The term “Penguin” comes from the Welsh language, where “pen” means head and “gwyn” means white. They have very distinct black and white feathers that make what has been named the “tuxedo” look. This creates countershading on the water, and it helps them camouflage from potential predators. Seen from above while swimming, their darker shade of feathers blend with the dark tones of the ocean. On the other side, while seen from below, their light toned feathers look similar to the light coming from the surface of the ocean.
Penguins are incredible swimmers. They actually spend about 75 percent of their time in the water, so although they have wings, these are not ideal for flying. Their wing structure has evolved and is optimal for swimming. They have in fact very powerful flippers that allow them to swim for long distances and at lower depths. These flippers have a similar movement to the wings of a flying bird, so it may appear as though they are flying underwater. Penguins use both downstroke and upstroke with their flippers and have also developed strong back and chest muscles to help them work against the high density of water.
But not only are their wings designed to swim. Their body structure is also optimized for underwater activity. With their torpedo-shaped body, they can reach swimming speeds of 25 miles per hour underwater. Also, their legs are placed at the far back end of their body, helping minimize drag, and they steer with their webbed feet.
One of the main reasons why penguins are such fast swimmers is because they are able to reduce drag by fluffing their feathers and releasing bubbles under water. The water density around them is temporarily reduced, together with their drag, which allows them to triple their swimming speeds.
Penguins usually swim at a distance of 1 to 2 meters below the surface, using a technique known as porpoising. They skim through the water using consecutive leaps. This allows them to move underwater while being able to breathe without slowing down. It also acts as a defense mechanism as the continuous movement above and below the surface makes it difficult to get caught by predators.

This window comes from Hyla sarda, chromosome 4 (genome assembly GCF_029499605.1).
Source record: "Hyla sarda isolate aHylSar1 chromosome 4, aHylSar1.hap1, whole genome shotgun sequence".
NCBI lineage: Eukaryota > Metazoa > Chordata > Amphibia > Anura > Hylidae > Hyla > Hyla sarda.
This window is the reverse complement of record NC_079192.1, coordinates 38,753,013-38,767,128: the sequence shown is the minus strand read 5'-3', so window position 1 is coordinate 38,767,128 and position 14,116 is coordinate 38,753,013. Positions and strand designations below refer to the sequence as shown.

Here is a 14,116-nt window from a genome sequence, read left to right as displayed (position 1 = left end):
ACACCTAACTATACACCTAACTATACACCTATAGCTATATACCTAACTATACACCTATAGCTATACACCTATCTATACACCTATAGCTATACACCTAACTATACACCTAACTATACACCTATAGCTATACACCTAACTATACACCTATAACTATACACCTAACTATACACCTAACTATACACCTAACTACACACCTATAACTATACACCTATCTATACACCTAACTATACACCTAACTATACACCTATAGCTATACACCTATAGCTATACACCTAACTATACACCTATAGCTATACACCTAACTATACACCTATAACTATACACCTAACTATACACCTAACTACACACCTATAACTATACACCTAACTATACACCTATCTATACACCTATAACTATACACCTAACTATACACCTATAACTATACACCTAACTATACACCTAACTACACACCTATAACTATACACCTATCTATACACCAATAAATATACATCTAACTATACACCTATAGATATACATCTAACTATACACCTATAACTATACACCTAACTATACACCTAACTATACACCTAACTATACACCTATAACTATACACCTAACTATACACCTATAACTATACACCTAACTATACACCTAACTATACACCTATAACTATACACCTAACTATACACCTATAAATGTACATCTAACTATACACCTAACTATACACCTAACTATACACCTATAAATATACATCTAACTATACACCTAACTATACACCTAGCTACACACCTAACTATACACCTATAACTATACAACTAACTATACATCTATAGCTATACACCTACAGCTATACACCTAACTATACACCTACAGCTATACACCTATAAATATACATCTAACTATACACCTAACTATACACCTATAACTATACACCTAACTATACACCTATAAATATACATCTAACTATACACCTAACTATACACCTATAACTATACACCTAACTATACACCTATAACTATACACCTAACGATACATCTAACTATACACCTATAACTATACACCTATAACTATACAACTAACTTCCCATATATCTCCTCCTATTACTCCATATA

Oddly enough, they are not the best at swimming on the surface (where they can paddle like a duck at most) and there is one thing that these swimming masters cannot do, that is swim backwards.
Penguins are also very good divers, and are able to hold their breath for approximately 6 minutes under water which helps them go to depths from 9 to 18 meters below the surface. Penguins are known to swallow small stones together with their food. This may not only help them with digestion, grinding food in their stomach, but also helps them to dive deeper by adding extra weight.
Out of all the species of penguins, the Emperor Penguin can dive deeper and for longer than the rest. It’s bones are solid, taking away the risk of barotrauma that air-filled bones can cause, and their heart rate can slow down to 20 beats per minute. With this, they can shut down non essential organs during their longer dives.
It is believed that penguins can’t fly because, in the past, they had no predators. That meant they had no need to fly away from possible threats. Also, by relying on the ocean for finding food, a well developed set of flippers seemed more important than having wings that could fly.
Nowadays however, penguins have not been able to avoid human impact, and climate change is very much affecting their habitat. Illegal fishing and oil spills are other possible threats that these charming creatures can fall victim of.
- OCEAN - "Penguins", Smithsonian Ocean website, https://ocean.si.edu/ocean-life/seabirds/penguins, April 2018.
- FST - "Sealife Spotlight: 40 Penguin Facts You Didn't Know", Finding Sea Turtles website, https://findingseaturtles.com/penguin-facts/, 15/04/2018.
- National Geographic - "Why Did Penguins Stop Flying? The Answer Is Evolutionary", nationalgeographic.com, https://www.nationalgeographic.com/travel/article/131320-penguin-evolution-science-flight-diving-swimming-wings, 21/05/2013.
- National Geographic - "Busting Myths About Penguin Feathers", nationalgeographic.com, https://www.nationalgeographic.com/science/article/busting-myths-about-penguin-feathers, 20/10/2015.
- National Geographic - "Did Ancient Climate Change Spur Penguin Evolution?", nationalgeographic.com, https://www.nationalgeographic.com/science/article/131112-antarctica-climate-change-penguin-origins, 12/11/2013.